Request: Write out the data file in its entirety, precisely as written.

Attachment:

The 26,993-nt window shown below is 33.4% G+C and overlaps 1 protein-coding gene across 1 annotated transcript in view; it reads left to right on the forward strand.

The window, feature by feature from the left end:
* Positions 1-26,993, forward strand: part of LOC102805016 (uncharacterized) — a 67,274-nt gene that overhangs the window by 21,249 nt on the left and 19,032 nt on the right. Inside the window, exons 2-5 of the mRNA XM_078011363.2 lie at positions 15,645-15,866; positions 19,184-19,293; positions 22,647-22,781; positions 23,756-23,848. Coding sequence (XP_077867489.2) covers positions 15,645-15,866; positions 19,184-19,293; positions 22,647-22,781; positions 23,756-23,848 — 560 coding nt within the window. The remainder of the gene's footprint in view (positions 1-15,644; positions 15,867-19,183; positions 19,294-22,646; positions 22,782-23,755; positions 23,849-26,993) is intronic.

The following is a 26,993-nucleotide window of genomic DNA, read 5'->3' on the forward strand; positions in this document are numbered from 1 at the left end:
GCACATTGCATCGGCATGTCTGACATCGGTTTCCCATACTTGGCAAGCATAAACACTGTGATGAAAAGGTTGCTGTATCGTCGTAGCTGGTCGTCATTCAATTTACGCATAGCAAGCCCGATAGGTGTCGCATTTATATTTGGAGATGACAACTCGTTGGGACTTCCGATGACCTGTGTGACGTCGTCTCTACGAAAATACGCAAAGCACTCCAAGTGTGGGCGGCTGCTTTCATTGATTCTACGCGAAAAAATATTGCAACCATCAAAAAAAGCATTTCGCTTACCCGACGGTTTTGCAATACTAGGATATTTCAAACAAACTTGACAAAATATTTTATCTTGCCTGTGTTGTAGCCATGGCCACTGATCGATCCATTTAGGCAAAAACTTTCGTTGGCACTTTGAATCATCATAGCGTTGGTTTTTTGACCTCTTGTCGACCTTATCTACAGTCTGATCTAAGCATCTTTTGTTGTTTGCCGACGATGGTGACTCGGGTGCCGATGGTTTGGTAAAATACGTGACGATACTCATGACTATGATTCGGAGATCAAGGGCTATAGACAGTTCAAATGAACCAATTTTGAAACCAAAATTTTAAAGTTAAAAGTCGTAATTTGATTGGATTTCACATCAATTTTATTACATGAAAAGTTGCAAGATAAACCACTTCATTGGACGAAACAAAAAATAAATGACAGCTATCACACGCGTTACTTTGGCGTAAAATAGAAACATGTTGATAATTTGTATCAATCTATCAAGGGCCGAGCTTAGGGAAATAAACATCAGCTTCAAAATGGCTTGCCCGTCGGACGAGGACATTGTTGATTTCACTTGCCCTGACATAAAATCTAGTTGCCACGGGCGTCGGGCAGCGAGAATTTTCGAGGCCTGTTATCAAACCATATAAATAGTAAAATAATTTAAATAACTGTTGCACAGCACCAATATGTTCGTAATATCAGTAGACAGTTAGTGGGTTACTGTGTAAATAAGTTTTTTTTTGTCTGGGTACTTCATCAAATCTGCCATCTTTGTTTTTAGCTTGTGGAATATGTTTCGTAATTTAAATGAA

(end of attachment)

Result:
The 26,993-nt window shown below is 33.4% G+C and overlaps 1 protein-coding gene across 1 annotated transcript in view; it reads left to right on the forward strand.

The window, feature by feature from the left end:
* Positions 1-26,993, forward strand: part of LOC102805016 (uncharacterized) — a 67,274-nt gene that overhangs the window by 21,249 nt on the left and 19,032 nt on the right. Inside the window, exons 2-5 of the mRNA XM_078011363.2 lie at positions 15,645-15,866; positions 19,184-19,293; positions 22,647-22,781; positions 23,756-23,848. Coding sequence (XP_077867489.2) covers positions 15,645-15,866; positions 19,184-19,293; positions 22,647-22,781; positions 23,756-23,848 — 560 coding nt within the window. The remainder of the gene's footprint in view (positions 1-15,644; positions 15,867-19,183; positions 19,294-22,646; positions 22,782-23,755; positions 23,849-26,993) is intronic.

The following is a 26,993-nucleotide window of genomic DNA, read 5'->3' on the forward strand; positions in this document are numbered from 1 at the left end:
GCACATTGCATCGGCATGTCTGACATCGGTTTCCCATACTTGGCAAGCATAAACACTGTGATGAAAAGGTTGCTGTATCGTCGTAGCTGGTCGTCATTCAATTTACGCATAGCAAGCCCGATAGGTGTCGCATTTATATTTGGAGATGACAACTCGTTGGGACTTCCGATGACCTGTGTGACGTCGTCTCTACGAAAATACGCAAAGCACTCCAAGTGTGGGCGGCTGCTTTCATTGATTCTACGCGAAAAAATATTGCAACCATCAAAAAAAGCATTTCGCTTACCCGACGGTTTTGCAATACTAGGATATTTCAAACAAACTTGACAAAATATTTTATCTTGCCTGTGTTGTAGCCATGGCCACTGATCGATCCATTTAGGCAAAAACTTTCGTTGGCACTTTGAATCATCATAGCGTTGGTTTTTTGACCTCTTGTCGACCTTATCTACAGTCTGATCTAAGCATCTTTTGTTGTTTGCCGACGATGGTGACTCGGGTGCCGATGGTTTGGTAAAATACGTGACGATACTCATGACTATGATTCGGAGATCAAGGGCTATAGACAGTTCAAATGAACCAATTTTGAAACCAAAATTTTAAAGTTAAAAGTCGTAATTTGATTGGATTTCACATCAATTTTATTACATGAAAAGTTGCAAGATAAACCACTTCATTGGACGAAACAAAAAATAAATGACAGCTATCACACGCGTTACTTTGGCGTAAAATAGAAACATGTTGATAATTTGTATCAATCTATCAAGGGCCGAGCTTAGGGAAATAAACATCAGCTTCAAAATGGCTTGCCCGTCGGACGAGGACATTGTTGATTTCACTTGCCCTGACATAAAATCTAGTTGCCACGGGCGTCGGGCAGCGAGAATTTTCGAGGCCTGTTATCAAACCATATAAATAGTAAAATAATTTAAATAACTGTTGCACAGCACCAATATGTTCGTAATATCAGTAGACAGTTAGTGGGTTACTGTGTAAATAAGTTTTTTTTTGTCTGGGTACTTCATCAAATCTGCCATCTTTGTTTTTAGCTTGTGGAATATGTTTCGTAATTTAAATGAA